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Creating an electronic portative organ for continuo in small ensembles

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  • Creating an electronic portative organ for continuo in small ensembles

    My first post here, so I hope I'm posting in the right place.

    I'm involved in a group where somebody brought to our attention the Roland C-230, but we only need the equivalent of a portative organ with 8' flutes and maybe a 4' at most. I also am simply not that impressed with what I've heard of the sound of the C-230.

    So, I'm thinking about putting something together with an electronic keyboard and Hauptwerk, or something like that.

    Has anyone done that on this small scale?

    Any advice on how to do it?

    Can it be done without a computer involved? That is, is there a way to load the Hauptwerk samples (or their equivalent) directly into a keyboard?

    And what about speakers? This seems almost the most difficult problem, since however good the source sound, what the effect will be will depend on the venue.

    It would be nice to put something together for $500, but maybe that's way too optimistic.

    Also, does anybody know if you can get a 5-octave keyboard anywhere that is F-to-F instead of C-to-C?

    Sorry for the flurry of questions,, but any help is greatly appreciated.

  • #2
    Since you aren't talking about simulating a regular pipe organ, you might find the "organ" patches on some fairly cheap Roland or Yamaha keyboard suitable. Combine that with a couple of $100 guitar amps and you'd have an instrument suitable for accompanying a small ensemble, certainly as interesting as a single rank of flutes, if not more so!

    Not sure you can do all this for less than $500, unless you find some used stuff somewhere. Roland has some decent low-cost keyboards below $500, Yamaha has some for even less, if you can be happy with somewhat cheapish plastic cases and keyboards. I don't think you'll find one that is F-to-F though. You might locate a keyboard with 72 or 76 keys, if that would help you out.

    John
    John
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    *** Please post your questions about technical service or repair matters ON THE FORUM. Do not send your questions to me or another member by private message. Information shared is for the benefit of the entire organ community, but other folks will not be helped by information we exchange in private messages!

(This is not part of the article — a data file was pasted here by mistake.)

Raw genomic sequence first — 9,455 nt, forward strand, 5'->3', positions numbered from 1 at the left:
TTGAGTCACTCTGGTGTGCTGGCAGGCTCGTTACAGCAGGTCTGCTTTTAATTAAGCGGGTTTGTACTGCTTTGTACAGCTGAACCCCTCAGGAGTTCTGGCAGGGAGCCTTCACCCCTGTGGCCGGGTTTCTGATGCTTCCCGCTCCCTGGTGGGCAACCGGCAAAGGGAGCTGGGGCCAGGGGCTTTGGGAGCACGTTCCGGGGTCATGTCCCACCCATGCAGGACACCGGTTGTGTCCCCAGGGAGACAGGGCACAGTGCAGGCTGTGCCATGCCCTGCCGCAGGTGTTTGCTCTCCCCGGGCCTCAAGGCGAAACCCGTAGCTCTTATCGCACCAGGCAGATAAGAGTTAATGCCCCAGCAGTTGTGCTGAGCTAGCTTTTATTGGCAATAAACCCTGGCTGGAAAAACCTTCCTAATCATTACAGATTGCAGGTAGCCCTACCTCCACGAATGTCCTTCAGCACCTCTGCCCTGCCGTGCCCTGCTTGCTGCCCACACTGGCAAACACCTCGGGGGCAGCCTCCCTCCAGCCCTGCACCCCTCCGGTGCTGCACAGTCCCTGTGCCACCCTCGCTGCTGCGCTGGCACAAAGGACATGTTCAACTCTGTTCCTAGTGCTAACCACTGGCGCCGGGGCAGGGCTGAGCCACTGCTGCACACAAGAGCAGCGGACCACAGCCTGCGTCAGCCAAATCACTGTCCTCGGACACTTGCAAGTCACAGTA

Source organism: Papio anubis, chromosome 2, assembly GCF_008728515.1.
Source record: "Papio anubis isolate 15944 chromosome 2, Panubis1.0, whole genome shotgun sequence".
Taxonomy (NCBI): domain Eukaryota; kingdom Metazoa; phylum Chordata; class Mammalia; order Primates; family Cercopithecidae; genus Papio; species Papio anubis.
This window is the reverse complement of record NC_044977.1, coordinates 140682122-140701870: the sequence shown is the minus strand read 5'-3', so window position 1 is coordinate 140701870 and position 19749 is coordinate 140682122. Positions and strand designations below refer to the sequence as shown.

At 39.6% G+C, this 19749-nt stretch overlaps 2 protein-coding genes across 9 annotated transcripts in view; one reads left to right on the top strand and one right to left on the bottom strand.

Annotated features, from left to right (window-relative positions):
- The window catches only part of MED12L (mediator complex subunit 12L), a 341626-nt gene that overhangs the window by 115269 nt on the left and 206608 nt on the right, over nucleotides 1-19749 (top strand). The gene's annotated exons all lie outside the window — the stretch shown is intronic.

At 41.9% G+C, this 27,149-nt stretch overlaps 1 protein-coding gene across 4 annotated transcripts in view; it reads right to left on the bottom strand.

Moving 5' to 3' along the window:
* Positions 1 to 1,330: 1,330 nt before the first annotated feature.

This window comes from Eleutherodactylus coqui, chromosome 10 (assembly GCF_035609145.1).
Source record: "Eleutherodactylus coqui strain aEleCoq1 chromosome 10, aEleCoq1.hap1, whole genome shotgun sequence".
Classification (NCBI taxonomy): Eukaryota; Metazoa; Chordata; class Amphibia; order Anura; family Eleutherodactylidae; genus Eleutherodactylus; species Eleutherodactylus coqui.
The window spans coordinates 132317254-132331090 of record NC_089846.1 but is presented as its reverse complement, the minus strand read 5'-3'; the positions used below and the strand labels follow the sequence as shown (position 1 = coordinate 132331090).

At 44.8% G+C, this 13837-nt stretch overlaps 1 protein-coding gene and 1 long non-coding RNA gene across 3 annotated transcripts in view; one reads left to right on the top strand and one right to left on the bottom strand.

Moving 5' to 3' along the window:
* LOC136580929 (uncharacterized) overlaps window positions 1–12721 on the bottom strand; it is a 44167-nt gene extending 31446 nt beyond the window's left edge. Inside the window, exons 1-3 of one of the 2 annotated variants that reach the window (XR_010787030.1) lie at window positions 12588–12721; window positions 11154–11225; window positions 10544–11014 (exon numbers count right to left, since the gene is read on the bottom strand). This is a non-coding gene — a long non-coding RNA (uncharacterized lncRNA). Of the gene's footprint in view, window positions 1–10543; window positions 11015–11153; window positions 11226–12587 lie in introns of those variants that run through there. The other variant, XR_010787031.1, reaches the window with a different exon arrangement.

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    • #3
      Originally posted by jbird604 View Post
      Since you aren't talking about simulating a regular pipe organ, you might find the "organ" patches on some fairly cheap Roland or Yamaha keyboard suitable.
      I have never encountered any that are suitable for continuo work. That is, they are almost always plenum stops, with 2 or 3 ranks (8/4/2), sometimes with "mixture".

      This is likely for rehearsal only -- I shudder to think we'd end up in performance.

      And, of course, I guess it's relevant that it's 3-5 viols and solo voices. In other words, there's no real room for anything too far from reality.

      The Hauptwerk sampls seem awfully usable to me, and vastly better than I've heard for a keyboard's built-in organ patches.

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      • #4
        David,

        I suspect you know what you are asking for doesn't exist. And it won't exist commercially. So, there is nothing stopping you from making one yourself. You may find that a $500 will limit your style and quality, but hey, $500 is mucho money these days.
        I would suggest that if you are underwhelmed by the Roland C-230, you will be less than satisfied with most anything under $5,000.
        There are small organ sample sets available for Hauptwerk, but you will need a computer to run it. A relatively good MIDI keyboard that is designed for organ players will set you back about $1,000. Figure on $1,000 for a computer. Another few hundred for a decent outboard D/A converter. You can get a free version of Hauptwerk which works - it is just limited or a little crippled if you will. Leave the audio at 2 channels, so get a 2 channel audio system. Another $1,000. Oops, we are already at $3,500. I am not sure that for your purposes, this is a better solution than a Roland C-230. To me the Roland sounds pretty good, as long as you limit yourself to playing only 1 or 2 stops at a time - which does make it a continuo instrument. To get really high quality throughout you will need to spend over $5,000.

        Small scale organ projects are commercially not viable. Those that are interested in that kind of organ want low price and high quality in terms of sound, performance and response. And to boot there is almost no market for that.

        Oh yes, there is always that $450 Yamaha keyboard with the ubiquitous pipe organ stop (or is it "church organ").

        AV

        P.S. You cannot just load sample sets designed for Hauptwerk into a keyboard.
        P.P.S. regarding the F-F keyboard, you can get them custom made - at a price of course, like over $2,000 - again unless you want to make one yourself.

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        • #5
          I haven't heard the C-230 live -- all I've had the opportunity to hear are the demos -- but what I have heard doesn't sound very impressive as organ sound qua organ, and is overkill for this project in terms of number of stops.

          Are there no keyboards that can load VSTI samples? The Hauptwerk help files allude to something like this, at least (so far as I'm understanding them since I don't really know what VSTI means!).

          A computer is not a $1,000 investment at all. Dual core 64-bit machines with 8GBs of RAM are not that hard to come by in the $500 range, and I would not consider that part of the cost of building this system, since it's usable for other things (i.e., it wouldn't be dedicated to only serving this system).